0x3348 SharePoint Foundation         Web Parts                     emt7 High     Error: Failure in loading assembly: Microsoft.SharePoint, Version=12.0.0.0, Culture=neutral, PublicKeyToken=b03f5f7f11d50a3a eff89784-003b-43fd-9dde-8377c4191592

That rather scary log message was then followed up by this one – which proved to be the clue I needed.

0x3348 SharePoint Foundation         Runtime                       6610 Critical Safe mode did not start successfully. This page has encountered a critical error. Contact your system administrator if this problem persists. eff89784-003b-43fd-9dde-8377c4191592

It was about this time that I also checked the event logs (I told you this post was about how not to troubleshoot) and I saw the same entry as above.

Log Name:      Application
Source:        Microsoft-SharePoint Products-SharePoint Foundation
Event ID:      6610
Description:
Safe mode did not start successfully. This page has encountered a critical error. Contact your system administrator if this problem persists.

I read the error message carefully. This problem was certainly persisting and I was the system administrator, so I contacted myself and resolved to search google for the “Safe mode did not start successfully” error.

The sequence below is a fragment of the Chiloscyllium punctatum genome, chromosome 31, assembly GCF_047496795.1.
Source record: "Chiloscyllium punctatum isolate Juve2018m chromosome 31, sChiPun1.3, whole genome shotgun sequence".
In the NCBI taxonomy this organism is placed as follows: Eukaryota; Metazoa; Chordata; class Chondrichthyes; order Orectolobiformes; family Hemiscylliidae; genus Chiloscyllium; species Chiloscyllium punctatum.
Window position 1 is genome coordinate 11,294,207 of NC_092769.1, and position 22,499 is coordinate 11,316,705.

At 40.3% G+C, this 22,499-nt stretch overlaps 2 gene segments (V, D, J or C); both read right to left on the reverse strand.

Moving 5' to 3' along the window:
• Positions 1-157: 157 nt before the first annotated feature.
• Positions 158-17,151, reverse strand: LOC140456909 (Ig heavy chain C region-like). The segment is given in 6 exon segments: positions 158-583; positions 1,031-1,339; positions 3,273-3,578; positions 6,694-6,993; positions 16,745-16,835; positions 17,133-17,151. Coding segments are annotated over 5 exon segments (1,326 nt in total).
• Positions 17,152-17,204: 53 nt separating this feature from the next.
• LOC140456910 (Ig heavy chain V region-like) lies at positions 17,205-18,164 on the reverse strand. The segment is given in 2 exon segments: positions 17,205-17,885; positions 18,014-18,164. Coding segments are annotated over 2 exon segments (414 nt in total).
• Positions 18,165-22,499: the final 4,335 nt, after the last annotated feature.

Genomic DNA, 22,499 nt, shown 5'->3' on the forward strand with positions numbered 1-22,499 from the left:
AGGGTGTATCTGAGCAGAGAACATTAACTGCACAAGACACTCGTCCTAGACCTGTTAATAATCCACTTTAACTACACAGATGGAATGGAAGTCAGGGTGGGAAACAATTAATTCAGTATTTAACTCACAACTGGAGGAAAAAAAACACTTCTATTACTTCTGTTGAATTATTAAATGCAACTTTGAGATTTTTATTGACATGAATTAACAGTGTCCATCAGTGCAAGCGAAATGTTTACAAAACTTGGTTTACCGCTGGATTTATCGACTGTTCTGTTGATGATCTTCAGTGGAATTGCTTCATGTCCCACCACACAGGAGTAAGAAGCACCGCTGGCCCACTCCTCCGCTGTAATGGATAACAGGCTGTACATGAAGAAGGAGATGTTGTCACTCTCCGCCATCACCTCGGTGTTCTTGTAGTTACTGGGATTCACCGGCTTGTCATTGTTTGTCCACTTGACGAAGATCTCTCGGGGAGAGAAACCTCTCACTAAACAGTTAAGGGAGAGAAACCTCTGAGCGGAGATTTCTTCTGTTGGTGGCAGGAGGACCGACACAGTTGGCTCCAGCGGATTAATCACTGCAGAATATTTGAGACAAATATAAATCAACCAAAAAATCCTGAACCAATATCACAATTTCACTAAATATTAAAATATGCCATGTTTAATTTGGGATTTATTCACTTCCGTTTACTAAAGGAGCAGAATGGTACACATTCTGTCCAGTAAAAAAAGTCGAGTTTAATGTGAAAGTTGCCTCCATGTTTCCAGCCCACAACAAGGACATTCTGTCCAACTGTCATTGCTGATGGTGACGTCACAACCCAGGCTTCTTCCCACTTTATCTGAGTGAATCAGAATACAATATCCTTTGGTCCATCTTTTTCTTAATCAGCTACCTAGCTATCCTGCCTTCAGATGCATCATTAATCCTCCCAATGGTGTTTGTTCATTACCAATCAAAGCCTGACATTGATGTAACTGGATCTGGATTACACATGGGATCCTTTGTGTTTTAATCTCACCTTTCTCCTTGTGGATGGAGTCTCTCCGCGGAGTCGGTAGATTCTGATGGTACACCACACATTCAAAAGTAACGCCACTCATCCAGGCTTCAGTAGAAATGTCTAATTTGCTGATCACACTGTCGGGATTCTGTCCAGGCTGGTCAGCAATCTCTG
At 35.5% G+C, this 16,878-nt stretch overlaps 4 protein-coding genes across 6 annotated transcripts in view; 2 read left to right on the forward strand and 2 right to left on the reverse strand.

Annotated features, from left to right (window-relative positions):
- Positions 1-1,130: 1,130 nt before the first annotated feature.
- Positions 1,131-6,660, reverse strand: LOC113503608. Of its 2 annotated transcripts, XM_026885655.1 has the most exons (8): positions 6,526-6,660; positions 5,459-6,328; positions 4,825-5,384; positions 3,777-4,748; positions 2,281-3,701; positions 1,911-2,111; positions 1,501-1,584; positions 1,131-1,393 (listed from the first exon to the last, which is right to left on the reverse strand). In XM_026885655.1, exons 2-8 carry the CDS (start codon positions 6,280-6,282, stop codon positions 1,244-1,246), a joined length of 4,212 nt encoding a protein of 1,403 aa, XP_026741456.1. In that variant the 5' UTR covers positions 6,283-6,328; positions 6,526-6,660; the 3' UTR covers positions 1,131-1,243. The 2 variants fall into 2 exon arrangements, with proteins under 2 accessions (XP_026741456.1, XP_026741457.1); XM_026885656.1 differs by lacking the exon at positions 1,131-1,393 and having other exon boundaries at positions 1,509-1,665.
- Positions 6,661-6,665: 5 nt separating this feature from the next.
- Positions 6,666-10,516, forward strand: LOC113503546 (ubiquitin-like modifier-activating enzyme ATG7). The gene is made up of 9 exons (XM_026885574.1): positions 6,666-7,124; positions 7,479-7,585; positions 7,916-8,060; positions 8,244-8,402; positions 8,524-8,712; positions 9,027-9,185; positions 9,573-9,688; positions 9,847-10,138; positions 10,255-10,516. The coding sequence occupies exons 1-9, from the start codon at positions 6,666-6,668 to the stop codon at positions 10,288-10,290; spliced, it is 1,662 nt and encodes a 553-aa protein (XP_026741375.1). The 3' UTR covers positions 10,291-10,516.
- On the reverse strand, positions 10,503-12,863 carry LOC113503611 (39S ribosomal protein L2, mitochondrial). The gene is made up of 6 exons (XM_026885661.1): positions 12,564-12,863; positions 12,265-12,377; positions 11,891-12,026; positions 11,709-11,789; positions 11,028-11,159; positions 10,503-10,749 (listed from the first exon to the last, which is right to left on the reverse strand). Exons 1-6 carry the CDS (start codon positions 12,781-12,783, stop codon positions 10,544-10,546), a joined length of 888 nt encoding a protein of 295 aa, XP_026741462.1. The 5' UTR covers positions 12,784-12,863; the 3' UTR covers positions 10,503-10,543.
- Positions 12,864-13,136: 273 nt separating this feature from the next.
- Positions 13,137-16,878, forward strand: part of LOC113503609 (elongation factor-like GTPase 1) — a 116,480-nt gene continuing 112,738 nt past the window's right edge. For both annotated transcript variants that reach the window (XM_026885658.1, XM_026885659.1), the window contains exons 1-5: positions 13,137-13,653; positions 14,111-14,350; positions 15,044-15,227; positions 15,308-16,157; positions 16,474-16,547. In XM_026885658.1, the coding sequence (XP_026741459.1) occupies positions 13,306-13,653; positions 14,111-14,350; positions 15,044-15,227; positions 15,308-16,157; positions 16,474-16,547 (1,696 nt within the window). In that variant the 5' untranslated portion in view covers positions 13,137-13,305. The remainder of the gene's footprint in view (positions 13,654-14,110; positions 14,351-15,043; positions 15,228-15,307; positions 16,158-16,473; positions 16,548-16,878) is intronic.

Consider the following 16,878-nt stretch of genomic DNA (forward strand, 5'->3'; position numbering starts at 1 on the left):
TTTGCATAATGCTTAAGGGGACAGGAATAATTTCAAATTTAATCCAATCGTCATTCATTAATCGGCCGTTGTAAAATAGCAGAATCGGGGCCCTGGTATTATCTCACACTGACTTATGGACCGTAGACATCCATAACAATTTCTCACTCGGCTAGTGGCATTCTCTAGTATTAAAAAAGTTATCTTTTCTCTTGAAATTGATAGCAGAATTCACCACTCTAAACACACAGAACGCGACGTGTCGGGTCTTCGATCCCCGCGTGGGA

The 46 minute mark epiphany

image

If you watch the TV series “House”, you will know that House always gets an epiphany around the 46 minute mark of the show, just in time to work out what the mystery illness is and save the day. Well, this is the 46 minute mark of this post!

I quickly found that others had this issue in the past, and it was the process where SharePoint checks web.config to process all of the controls marked as safe. If you have never seen this, it is the section of your SharePoint web application configuration file that looks like this:

image 

This particular version of the error is commonly seen when people deploy multiple servers in their SharePoint farm, and use a different file path for the INETPUB folder. In my case, this was a single server. So, although I knew I was on the right track, I knew this wasn’t the issue.

My next thought was to run the site in full trust mode, to see if that would make the site work. This is usually a setting that makes me mad when developers ask for it because it tells me they have been slack. I changed the entry

<trust level="WSS_Minimal" originUrl="" />

to

<trust level="Full" originUrl="" />

But to no avail. Whatever was causing this was not affected by code access security.

I reverted back to WSS_Minimal and decided to remove all of the SafeControl entries from the web.config file, as shown below. I knew the site would bleat about it, but was interested if the “Safe Mode” error would go away.